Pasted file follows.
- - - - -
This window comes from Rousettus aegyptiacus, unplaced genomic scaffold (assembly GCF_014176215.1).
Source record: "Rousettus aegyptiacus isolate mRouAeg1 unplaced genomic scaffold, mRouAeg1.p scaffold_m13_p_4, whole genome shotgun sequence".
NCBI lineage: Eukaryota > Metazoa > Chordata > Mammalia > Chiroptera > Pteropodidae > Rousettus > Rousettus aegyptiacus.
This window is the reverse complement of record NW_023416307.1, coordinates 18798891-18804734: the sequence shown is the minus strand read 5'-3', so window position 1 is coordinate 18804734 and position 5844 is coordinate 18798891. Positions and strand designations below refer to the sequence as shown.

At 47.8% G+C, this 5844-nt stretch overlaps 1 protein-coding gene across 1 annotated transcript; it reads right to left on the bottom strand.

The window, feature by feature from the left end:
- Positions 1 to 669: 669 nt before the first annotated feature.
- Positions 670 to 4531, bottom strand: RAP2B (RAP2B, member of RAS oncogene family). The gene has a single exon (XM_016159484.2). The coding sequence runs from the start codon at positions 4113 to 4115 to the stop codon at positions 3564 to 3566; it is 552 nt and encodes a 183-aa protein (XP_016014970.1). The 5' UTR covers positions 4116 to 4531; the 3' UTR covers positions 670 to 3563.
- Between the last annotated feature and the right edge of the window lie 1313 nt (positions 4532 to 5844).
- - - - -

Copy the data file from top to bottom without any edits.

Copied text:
This window comes from Rousettus aegyptiacus, unplaced genomic scaffold (assembly GCF_014176215.1).
Source record: "Rousettus aegyptiacus isolate mRouAeg1 unplaced genomic scaffold, mRouAeg1.p scaffold_m13_p_4, whole genome shotgun sequence".
NCBI lineage: Eukaryota > Metazoa > Chordata > Mammalia > Chiroptera > Pteropodidae > Rousettus > Rousettus aegyptiacus.
This window is the reverse complement of record NW_023416307.1, coordinates 18798891-18804734: the sequence shown is the minus strand read 5'-3', so window position 1 is coordinate 18804734 and position 5844 is coordinate 18798891. Positions and strand designations below refer to the sequence as shown.

At 47.8% G+C, this 5844-nt stretch overlaps 1 protein-coding gene across 1 annotated transcript; it reads right to left on the bottom strand.

The window, feature by feature from the left end:
- Positions 1 to 669: 669 nt before the first annotated feature.
- Positions 670 to 4531, bottom strand: RAP2B (RAP2B, member of RAS oncogene family). The gene has a single exon (XM_016159484.2). The coding sequence runs from the start codon at positions 4113 to 4115 to the stop codon at positions 3564 to 3566; it is 552 nt and encodes a 183-aa protein (XP_016014970.1). The 5' UTR covers positions 4116 to 4531; the 3' UTR covers positions 670 to 3563.
- Between the last annotated feature and the right edge of the window lie 1313 nt (positions 4532 to 5844).